India’s Anti-Gay Law Is History. Next Challenge: Treat LGBTQ Patients With Respect

India’s Anti-Gay Law Is History. Next Challenge: Treat LGBTQ Patients With Respect

2018-09-18

Two years ago, Shivam Sharma rushed to a Mumbai hospital at 2:30 a.m. He’d had sex earlier that night with a man who was HIV positive. They’d used protection, but Sharma just wanted to be sure he was safe.

So he went straight to the emergency room and asked a junior doctor for a preventative dose of antiretroviral medicines, or PEP — post-exposure prophylaxis.

Hospital staff “were absolutely clueless,” Sharma, 28, recalls. No one had ever asked for a PEP before, staff told him.

“They pulled out a massive manual on how to deal with sexually-transmitted infections and insisted I take something like 25 different tests,” he says. They phoned a senior doctor at 3 a.m.

Sharma felt frustrated. He had to fight for a basic prescription.

It was just like the first time he got tested for HIV, back in college. He went to a posh health clinic, and the nurse yelled across the room, warning a colleague — and anyone else within earshot — to “be careful” of him.

The implication was that Sharma was dangerous and dirty because he had identified himself as “queer.”

For more than 150 years, homosexuality was a crime in India. Section 377 of the Indian Penal Code, a British colonial-era law, banned sexual acts that were “against the order of nature.” There have been prosecutions under the law. But more frequently, it gave police license to harass and blackmail gay men.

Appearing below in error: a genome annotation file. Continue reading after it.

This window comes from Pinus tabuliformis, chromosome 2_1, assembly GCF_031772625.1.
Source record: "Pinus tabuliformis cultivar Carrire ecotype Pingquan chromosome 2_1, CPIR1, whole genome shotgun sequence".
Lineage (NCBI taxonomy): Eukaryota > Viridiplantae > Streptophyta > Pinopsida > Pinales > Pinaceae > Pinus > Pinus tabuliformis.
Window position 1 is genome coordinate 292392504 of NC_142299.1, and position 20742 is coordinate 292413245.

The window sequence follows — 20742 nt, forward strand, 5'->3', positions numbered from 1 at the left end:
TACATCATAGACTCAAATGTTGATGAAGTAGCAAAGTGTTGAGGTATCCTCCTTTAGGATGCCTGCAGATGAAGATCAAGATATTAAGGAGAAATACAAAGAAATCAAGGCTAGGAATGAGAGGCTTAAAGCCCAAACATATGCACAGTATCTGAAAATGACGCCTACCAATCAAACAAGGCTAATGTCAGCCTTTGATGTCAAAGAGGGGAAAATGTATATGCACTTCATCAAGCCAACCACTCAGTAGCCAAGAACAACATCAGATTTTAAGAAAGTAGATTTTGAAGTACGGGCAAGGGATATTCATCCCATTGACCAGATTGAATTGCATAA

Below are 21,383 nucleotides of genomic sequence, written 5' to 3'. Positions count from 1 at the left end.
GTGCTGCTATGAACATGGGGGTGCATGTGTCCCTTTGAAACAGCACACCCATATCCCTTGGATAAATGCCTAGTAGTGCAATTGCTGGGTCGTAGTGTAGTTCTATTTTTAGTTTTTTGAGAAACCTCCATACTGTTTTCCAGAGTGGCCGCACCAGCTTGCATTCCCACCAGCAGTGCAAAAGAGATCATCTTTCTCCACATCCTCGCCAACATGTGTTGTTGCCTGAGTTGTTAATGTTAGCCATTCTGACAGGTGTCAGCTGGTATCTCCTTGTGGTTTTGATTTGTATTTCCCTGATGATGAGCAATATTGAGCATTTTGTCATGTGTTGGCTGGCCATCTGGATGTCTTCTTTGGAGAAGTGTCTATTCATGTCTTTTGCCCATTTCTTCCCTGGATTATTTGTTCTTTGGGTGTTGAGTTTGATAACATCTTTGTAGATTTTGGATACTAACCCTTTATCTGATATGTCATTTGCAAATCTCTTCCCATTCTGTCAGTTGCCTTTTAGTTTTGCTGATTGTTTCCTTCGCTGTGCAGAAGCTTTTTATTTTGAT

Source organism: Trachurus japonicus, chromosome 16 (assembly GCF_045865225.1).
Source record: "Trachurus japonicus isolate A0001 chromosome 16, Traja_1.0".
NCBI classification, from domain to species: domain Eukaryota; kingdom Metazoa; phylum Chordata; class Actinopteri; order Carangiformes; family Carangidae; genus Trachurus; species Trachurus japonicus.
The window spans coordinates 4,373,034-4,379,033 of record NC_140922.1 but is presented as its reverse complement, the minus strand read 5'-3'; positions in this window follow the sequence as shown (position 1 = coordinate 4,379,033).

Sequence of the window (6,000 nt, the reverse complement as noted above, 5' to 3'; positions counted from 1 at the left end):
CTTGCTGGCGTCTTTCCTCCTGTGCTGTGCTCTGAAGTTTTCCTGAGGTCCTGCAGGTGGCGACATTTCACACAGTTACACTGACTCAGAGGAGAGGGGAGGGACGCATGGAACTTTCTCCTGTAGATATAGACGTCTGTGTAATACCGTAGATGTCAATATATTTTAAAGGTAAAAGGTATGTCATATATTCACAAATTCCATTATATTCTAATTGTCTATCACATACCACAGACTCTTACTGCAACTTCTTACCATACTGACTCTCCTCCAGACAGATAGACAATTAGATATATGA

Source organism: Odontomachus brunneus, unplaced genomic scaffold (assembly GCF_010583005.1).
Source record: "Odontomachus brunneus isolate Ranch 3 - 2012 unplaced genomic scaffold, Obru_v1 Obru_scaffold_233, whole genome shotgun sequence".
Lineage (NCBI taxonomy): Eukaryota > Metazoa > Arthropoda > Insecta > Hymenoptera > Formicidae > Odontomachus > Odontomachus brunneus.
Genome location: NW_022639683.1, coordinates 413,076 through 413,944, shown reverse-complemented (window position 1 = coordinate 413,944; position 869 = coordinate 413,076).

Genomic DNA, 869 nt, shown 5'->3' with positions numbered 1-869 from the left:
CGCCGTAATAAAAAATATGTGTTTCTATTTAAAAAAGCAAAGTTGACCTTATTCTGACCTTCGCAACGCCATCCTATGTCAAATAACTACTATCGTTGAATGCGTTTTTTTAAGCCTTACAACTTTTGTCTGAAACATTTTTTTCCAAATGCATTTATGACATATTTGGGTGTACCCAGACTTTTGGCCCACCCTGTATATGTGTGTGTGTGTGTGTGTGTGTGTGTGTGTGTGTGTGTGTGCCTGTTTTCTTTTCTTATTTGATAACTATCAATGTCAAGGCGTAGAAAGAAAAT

Section 377 drove generations of LGBTQ Indians into the shadows. It prevented many from fully embracing their sexual and gender identities. It complicated both patients’ and doctors’ access to information on LGBTQ-specific health issues. And it got in the way of access to vital medical care.

When India’s Supreme Court ruled Sept. 6 to decriminalize homosexuality, modifying Section 377, it opened a new era for public health policy.

In its judgment, the court said the Indian constitution guarantees all Indians, including LGBTQ people, “the right to emergency medical care and the right to the maintenance and improvement of public health.”

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